Jay Cee suggested a book of poems, but the photographer said no, that was too obvious. It should be something that showed what inspired the poems. Finally Jay Cee unclipped the single, long-stemmed paper rose from her latest hat.

The photographer fiddled with his hot white lights. “Show us how happy it makes you to write a poem.”

I stared through the frieze of rubber plant leaves in Jay Cee’s window to the blue sky beyond. A few stagey cloud puffs were travelling from right to left. I fixed my eyes on the largest cloud, as if, when it passed out of sight, I might have the good luck to pass with it.

I felt it was very important to keep the line of my mouth level.

“Give us a smile.”

At last, obediently, like the mouth of a ventriloquist’s dummy, my own mouth started to quirk up.

“Hey,” the photographer protested, with sudden foreboding, “you look like you’re going to cry.”

I couldn’t stop.

I buried my face in the pink velvet façade of Jay Cee’s love-seat and with immense relief the salt tears and miserable noises that had been prowling around in me all morning burst out into the room.

When I lifted my head, the photographer had vanished. Jay Cee had vanished as well. I felt limp and betrayed, like the skin shed by a terrible animal. It was a relief to be free of the animal, but it seemed to have taken my spirit with it, and everything else it could lay its paws on.

I fumbled in my pocketbook for the gilt compact with the mascara and the mascara brush and the eyeshadow and the three lipsticks and the side mirror. The face that peered back at me seemed to be peering from the grating of a prison cell after a prolonged beating. It looked bruised and puffy and all the wrong colours. It was a face that needed soap and water and Christian tolerance.

I started to paint it with small heart.

Jay Cee breezed back after a decent interval with an armful of manuscripts.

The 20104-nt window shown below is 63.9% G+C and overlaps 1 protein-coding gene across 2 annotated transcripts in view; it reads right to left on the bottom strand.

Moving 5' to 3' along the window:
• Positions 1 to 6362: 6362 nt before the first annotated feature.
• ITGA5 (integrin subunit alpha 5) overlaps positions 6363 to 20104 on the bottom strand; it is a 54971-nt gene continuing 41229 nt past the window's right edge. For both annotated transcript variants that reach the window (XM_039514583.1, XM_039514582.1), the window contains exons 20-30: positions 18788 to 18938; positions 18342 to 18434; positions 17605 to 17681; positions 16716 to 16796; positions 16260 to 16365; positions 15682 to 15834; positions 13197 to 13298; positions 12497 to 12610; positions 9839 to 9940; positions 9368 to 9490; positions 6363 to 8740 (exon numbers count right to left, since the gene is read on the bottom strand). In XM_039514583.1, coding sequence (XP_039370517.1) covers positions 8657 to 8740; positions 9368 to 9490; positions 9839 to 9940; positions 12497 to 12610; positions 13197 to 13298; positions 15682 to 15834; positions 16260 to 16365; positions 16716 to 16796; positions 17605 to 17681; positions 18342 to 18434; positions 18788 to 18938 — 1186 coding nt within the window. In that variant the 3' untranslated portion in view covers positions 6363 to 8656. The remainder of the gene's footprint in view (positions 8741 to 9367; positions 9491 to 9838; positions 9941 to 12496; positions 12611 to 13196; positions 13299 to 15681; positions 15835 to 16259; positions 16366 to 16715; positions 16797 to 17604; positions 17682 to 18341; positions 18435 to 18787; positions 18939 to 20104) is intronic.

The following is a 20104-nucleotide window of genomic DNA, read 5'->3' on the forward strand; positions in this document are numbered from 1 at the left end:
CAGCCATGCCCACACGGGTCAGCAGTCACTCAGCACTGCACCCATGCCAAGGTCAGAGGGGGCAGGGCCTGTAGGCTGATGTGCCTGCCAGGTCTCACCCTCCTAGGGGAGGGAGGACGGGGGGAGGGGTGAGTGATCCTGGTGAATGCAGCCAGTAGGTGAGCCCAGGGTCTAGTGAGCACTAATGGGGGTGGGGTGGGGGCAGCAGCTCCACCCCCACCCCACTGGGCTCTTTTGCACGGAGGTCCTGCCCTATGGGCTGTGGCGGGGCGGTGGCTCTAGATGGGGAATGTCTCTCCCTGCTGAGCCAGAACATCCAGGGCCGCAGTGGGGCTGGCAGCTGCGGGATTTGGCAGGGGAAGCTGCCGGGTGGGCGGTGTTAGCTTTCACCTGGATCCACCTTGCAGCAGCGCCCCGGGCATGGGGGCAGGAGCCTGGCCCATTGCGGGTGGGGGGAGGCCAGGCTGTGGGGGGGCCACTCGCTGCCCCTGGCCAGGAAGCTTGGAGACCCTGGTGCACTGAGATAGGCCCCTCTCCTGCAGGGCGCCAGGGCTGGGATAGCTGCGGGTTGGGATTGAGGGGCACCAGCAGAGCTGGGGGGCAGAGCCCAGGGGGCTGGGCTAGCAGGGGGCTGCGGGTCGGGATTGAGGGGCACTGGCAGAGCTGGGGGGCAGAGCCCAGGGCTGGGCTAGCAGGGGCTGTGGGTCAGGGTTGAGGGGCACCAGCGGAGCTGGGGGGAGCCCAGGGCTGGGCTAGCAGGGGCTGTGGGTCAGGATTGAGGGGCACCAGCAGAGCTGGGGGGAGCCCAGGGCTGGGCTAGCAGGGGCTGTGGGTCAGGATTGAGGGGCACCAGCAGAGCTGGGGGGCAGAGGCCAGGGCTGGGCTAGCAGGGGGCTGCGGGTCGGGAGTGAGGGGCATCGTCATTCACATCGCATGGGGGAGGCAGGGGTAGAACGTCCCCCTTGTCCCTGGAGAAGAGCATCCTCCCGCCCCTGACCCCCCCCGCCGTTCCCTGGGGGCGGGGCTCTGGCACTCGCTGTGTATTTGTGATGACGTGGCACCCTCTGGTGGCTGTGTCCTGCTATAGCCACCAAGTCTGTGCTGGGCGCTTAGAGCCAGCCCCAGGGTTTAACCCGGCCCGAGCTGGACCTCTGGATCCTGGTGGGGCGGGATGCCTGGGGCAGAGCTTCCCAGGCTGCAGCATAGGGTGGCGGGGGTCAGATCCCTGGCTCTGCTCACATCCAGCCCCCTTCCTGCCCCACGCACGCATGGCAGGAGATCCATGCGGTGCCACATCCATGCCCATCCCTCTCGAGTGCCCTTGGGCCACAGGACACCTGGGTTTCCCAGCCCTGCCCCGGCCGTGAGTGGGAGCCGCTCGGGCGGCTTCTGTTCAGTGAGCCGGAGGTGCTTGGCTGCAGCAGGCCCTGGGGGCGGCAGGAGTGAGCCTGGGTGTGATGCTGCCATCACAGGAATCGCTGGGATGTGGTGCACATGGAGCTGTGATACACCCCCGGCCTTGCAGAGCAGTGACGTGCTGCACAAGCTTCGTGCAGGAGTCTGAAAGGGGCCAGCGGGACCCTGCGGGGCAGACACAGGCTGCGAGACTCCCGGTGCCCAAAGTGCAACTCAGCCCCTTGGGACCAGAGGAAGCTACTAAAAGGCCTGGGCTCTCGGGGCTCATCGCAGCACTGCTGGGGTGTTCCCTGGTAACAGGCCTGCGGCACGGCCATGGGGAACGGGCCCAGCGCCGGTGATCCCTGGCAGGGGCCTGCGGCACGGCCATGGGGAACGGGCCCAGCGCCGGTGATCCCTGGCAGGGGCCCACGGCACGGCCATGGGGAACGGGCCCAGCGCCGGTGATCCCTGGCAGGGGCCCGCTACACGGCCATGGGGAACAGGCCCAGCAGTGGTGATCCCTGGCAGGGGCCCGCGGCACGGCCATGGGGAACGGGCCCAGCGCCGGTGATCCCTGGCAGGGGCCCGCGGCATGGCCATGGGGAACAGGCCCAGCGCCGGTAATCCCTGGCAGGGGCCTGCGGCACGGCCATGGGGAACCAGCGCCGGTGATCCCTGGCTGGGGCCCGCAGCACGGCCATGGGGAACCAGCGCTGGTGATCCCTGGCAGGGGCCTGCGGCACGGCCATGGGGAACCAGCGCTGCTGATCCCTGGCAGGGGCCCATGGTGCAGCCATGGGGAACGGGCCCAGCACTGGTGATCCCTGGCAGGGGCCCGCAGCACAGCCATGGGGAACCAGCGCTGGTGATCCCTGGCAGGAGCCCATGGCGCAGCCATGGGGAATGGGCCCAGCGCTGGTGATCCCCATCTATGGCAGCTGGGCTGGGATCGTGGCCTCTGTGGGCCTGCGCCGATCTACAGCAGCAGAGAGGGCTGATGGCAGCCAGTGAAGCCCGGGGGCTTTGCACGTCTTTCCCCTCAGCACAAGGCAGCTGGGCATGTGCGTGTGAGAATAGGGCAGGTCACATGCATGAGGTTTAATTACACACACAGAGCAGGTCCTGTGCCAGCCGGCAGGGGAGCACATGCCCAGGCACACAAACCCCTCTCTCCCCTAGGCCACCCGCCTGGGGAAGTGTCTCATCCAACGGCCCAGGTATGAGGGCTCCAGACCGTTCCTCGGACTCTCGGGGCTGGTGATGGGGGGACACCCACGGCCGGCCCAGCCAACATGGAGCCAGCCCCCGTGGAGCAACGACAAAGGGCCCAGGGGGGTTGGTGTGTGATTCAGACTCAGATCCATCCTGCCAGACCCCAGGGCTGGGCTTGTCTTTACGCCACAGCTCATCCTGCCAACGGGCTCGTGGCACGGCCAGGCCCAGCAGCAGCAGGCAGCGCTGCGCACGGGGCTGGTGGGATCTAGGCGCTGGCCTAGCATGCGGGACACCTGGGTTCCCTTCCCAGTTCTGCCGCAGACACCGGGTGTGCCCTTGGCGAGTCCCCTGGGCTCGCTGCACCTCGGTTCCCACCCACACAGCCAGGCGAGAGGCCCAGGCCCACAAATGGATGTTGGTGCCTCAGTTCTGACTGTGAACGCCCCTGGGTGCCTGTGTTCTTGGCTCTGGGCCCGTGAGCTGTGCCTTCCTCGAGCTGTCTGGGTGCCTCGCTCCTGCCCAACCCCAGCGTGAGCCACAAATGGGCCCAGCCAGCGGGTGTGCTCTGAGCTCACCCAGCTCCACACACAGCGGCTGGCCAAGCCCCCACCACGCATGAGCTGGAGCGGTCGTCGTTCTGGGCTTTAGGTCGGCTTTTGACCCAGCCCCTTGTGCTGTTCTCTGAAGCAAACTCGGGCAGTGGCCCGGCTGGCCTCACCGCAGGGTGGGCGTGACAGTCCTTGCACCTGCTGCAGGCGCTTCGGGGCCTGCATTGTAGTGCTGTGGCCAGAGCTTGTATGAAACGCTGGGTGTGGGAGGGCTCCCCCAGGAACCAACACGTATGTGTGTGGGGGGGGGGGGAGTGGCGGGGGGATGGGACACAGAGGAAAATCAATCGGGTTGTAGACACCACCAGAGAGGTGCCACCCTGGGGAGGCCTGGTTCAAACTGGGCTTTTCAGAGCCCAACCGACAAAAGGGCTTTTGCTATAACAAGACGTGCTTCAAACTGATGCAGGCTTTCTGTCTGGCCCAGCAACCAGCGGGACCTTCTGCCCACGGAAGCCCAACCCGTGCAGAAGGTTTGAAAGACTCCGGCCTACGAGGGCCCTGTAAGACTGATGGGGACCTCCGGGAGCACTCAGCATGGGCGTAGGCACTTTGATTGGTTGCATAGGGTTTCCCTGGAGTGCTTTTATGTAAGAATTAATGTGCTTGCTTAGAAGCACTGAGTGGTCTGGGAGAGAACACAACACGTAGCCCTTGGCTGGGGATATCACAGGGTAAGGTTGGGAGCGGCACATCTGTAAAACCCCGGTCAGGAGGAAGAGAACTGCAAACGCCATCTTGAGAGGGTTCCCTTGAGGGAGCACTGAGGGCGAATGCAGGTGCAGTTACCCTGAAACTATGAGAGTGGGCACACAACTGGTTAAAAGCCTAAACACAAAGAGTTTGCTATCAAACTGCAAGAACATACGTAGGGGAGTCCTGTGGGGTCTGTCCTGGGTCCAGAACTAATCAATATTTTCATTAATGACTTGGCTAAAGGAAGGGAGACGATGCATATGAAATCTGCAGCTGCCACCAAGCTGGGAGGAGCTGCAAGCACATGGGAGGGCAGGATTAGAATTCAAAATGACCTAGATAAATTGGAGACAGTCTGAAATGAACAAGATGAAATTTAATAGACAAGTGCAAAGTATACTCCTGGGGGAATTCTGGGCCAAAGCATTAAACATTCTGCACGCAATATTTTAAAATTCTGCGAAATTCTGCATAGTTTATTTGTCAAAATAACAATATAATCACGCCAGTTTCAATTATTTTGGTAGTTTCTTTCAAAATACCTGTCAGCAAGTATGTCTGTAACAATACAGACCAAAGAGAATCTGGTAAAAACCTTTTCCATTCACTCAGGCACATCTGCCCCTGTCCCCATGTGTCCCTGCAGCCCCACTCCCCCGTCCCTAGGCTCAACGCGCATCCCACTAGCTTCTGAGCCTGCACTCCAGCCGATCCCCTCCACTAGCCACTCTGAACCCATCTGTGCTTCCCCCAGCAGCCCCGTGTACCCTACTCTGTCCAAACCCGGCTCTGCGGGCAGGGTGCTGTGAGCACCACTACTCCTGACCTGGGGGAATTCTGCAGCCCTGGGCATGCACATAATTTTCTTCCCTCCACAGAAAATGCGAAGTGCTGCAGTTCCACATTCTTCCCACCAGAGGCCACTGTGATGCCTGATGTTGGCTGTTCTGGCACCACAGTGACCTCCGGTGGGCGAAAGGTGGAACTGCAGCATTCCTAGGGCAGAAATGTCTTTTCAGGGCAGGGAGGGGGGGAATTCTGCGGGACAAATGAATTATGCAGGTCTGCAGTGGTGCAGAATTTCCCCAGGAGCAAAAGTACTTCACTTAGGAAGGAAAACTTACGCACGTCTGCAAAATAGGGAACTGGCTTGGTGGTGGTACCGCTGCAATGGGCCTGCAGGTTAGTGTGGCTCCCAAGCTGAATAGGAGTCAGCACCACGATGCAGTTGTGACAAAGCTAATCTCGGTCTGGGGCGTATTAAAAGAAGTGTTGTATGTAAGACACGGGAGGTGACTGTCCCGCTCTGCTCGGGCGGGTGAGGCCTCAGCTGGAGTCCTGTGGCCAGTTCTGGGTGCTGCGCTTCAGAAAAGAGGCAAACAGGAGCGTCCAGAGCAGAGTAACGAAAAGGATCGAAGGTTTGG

“These’ll amuse you,” she said. “Have a good read.”

Every morning a snowy avalanche of manuscripts swelled the dust-grey piles in the office of the Fiction Editor. Secretly, in studies and attics and schoolrooms all over America, people must be writing. Say someone or other finished a manuscript every minute; in five minutes that would be five manuscripts stacked on the Fiction Editor’s desk. Within the hour there would be sixty, crowding each other on to the floor. And in a year…

I smiled, seeing a pristine, imaginary manuscript floating in mid-air, with Esther Greenwood typed in the upper-right hand corner. After my month on the magazine I’d applied for a summer school course with a famous writer where you sent in the manuscript of a story and he read it and said whether you were good enough to be admitted into his class.

Of course, it was a very small class, and I had sent in my story a long time ago and hadn’t heard from the writer yet, but I was sure I’d find the letter of acceptance waiting on the mail table at home.

I decided I’d surprise Jay Cee and send in a couple of the stories I wrote in this class under a pseudonym. Then one day the Fiction Editor would come in to Jay Cee personally and plop the stories down on her desk and say, “Here’s something a cut above the usual,” and Jay Cee would agree and accept them and ask the author to lunch and it would be me.

“Honestly,” Doreen said, “this one’ll be different.”

“Tell me about him,” I said stonily.

“He’s from Peru.”

“They’re squat,” I said. “They’re ugly as Aztecs.”

“No, no, no, sweetie, I’ve already met him.”

We were sitting on my bed in a mess of dirty cotton dresses and laddered nylons and grey underwear, and for ten minutes Doreen had been trying to persuade me to go to a country club dance with a friend of somebody Lenny knew which, she insisted, was a very different thing from a friend of Lenny’s, but as I was catching the eight o’clock train home the next morning I felt I should make some attempt to pack.